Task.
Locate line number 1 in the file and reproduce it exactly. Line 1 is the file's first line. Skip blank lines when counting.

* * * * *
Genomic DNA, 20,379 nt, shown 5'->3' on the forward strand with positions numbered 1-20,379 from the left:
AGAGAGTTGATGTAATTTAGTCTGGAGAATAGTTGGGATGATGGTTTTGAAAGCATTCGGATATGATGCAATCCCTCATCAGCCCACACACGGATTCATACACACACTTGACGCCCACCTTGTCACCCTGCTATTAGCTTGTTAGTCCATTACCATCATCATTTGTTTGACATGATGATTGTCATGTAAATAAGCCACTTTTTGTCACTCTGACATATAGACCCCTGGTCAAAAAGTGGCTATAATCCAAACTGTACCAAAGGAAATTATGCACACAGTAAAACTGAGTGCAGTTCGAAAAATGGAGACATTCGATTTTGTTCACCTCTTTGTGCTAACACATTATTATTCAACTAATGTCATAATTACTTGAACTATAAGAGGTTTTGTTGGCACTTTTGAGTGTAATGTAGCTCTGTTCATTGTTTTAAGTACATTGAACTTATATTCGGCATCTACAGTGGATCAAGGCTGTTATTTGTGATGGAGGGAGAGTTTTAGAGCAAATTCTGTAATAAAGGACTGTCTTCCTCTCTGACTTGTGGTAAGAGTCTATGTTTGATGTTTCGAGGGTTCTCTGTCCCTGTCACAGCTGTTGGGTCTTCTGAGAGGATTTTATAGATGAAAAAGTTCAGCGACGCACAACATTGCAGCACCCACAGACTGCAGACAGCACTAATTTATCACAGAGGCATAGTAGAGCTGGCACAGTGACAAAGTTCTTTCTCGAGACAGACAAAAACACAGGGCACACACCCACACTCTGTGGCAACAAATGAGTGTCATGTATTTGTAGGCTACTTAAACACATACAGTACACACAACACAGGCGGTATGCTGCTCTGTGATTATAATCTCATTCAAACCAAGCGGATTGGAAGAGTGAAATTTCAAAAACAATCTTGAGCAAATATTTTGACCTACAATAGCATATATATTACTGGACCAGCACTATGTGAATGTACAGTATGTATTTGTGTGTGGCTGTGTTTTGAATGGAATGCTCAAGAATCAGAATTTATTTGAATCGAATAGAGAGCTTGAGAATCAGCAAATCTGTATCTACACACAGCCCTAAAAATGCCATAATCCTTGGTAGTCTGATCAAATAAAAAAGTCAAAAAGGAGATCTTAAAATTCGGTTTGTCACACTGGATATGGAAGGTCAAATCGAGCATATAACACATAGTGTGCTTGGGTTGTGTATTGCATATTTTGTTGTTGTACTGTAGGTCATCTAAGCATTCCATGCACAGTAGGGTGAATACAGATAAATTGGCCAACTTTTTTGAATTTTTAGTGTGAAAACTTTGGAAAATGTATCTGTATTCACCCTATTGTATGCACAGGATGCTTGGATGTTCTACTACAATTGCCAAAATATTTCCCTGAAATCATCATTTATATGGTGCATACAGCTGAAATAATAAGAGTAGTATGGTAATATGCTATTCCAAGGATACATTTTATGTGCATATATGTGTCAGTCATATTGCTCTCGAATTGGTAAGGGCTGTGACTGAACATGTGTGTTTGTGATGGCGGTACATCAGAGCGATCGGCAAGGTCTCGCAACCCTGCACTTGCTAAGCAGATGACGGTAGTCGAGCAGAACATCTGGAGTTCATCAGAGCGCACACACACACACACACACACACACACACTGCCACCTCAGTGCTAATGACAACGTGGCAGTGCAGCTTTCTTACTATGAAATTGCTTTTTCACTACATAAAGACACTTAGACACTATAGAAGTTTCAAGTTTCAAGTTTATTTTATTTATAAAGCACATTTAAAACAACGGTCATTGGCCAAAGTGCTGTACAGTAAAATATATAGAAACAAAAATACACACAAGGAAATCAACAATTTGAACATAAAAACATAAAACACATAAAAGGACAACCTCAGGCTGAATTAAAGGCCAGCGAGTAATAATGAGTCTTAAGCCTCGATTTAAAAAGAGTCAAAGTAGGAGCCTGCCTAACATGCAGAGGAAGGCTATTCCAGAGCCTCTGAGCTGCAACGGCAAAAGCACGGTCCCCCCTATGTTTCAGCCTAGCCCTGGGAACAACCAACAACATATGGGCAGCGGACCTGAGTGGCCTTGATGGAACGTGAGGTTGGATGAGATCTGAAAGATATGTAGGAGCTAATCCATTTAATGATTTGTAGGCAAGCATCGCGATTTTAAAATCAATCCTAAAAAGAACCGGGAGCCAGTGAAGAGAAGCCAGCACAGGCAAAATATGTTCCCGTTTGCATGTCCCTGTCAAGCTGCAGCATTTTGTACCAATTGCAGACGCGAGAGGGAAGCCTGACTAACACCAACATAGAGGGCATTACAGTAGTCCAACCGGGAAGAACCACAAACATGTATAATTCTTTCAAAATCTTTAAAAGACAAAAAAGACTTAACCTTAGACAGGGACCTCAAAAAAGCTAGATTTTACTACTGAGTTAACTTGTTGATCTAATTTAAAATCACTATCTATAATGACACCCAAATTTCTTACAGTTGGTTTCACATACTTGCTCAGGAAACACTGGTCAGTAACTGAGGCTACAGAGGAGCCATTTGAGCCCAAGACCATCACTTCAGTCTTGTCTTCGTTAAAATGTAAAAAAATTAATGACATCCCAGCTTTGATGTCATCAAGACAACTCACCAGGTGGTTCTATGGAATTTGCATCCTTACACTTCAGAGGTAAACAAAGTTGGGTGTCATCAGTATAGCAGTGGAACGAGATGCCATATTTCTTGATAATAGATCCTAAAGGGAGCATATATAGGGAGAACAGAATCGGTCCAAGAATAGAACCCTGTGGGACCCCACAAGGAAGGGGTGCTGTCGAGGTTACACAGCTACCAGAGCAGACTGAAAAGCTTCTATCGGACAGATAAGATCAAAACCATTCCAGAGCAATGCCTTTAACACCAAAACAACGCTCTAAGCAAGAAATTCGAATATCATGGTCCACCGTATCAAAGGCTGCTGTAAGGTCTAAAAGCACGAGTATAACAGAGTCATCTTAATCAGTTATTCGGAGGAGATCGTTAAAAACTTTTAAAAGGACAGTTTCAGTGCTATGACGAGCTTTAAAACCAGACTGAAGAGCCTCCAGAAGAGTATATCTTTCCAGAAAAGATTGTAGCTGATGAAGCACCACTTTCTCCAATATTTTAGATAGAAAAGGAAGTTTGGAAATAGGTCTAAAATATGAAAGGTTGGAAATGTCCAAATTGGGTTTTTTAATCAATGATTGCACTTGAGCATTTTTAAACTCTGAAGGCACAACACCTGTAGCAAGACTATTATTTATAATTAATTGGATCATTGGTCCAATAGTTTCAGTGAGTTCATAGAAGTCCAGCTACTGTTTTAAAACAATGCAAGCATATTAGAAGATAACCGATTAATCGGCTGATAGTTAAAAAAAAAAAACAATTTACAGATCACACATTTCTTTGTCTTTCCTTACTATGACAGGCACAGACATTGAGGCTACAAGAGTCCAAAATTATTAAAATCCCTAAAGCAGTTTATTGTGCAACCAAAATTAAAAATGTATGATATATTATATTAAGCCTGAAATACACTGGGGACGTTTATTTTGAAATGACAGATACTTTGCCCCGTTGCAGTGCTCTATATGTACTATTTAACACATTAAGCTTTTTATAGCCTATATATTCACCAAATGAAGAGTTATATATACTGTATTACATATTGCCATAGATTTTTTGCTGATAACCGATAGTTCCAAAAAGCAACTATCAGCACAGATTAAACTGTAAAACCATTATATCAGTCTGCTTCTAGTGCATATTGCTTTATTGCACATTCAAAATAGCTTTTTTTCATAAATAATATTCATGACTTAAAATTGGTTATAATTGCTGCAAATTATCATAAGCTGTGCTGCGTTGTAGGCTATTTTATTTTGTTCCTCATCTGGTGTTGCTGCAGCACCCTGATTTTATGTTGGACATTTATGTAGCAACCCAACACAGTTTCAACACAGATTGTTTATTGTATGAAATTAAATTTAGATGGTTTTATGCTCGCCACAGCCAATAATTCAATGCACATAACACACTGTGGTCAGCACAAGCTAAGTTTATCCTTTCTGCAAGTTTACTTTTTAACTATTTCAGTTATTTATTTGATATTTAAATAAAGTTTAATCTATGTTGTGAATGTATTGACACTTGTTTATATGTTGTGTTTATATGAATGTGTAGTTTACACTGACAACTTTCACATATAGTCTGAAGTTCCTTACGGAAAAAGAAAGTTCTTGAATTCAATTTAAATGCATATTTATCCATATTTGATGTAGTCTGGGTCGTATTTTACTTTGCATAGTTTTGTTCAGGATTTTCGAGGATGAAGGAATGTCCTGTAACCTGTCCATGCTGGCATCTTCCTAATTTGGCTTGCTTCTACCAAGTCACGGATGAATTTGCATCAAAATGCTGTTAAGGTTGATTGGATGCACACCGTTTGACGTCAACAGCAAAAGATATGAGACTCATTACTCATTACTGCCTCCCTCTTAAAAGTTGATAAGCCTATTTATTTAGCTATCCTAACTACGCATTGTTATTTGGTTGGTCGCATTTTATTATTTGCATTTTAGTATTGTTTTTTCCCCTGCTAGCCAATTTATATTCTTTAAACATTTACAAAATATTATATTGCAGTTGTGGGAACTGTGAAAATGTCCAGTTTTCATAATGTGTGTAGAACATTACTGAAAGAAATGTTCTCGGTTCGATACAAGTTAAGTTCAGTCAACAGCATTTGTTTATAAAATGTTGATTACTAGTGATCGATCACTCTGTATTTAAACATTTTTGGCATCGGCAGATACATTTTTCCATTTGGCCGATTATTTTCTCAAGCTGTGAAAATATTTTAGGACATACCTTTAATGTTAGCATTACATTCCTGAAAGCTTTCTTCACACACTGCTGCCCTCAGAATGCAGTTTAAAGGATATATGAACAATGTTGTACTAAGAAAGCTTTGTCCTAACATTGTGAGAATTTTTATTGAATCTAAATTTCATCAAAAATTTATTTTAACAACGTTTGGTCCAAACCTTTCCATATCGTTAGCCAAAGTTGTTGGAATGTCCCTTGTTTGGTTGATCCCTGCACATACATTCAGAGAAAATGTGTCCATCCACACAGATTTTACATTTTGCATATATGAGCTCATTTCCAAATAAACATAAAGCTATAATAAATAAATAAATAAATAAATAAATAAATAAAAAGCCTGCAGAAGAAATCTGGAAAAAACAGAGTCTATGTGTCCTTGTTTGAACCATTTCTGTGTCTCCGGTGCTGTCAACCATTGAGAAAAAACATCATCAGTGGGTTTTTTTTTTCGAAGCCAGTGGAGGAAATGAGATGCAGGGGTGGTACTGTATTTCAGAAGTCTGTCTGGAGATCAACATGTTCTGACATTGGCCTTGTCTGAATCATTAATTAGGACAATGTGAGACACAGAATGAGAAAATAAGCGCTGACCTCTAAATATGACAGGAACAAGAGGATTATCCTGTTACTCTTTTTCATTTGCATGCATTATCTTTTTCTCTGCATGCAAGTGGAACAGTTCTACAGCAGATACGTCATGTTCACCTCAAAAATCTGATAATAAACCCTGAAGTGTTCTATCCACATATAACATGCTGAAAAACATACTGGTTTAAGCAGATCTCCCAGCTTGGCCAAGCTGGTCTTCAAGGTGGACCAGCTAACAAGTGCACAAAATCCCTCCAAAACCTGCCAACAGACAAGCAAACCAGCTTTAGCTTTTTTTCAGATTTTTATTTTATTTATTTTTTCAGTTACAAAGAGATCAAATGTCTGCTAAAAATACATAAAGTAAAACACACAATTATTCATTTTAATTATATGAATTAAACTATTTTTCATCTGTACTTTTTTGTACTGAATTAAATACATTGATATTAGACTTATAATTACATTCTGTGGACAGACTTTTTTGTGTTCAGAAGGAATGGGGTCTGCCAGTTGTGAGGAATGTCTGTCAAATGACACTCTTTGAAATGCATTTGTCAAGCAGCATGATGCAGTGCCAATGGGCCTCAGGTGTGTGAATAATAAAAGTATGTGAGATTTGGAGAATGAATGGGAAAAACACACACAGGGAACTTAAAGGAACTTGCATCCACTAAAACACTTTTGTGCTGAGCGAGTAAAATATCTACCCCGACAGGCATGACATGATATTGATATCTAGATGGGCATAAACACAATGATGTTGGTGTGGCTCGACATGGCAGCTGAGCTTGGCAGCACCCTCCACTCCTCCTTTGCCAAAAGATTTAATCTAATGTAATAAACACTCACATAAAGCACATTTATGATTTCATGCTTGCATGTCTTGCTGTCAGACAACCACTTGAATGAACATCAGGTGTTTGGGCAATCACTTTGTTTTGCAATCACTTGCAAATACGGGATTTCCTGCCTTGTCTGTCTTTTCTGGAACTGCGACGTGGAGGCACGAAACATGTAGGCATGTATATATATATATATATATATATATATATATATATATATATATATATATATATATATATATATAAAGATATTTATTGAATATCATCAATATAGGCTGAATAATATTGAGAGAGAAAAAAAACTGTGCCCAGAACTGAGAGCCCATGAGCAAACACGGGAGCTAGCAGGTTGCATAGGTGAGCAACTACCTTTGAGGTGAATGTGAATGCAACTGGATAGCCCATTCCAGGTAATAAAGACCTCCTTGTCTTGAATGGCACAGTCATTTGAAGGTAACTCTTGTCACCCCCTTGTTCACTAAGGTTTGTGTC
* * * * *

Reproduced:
Genomic DNA, 20,379 nt, shown 5'->3' on the forward strand with positions numbered 1-20,379 from the left: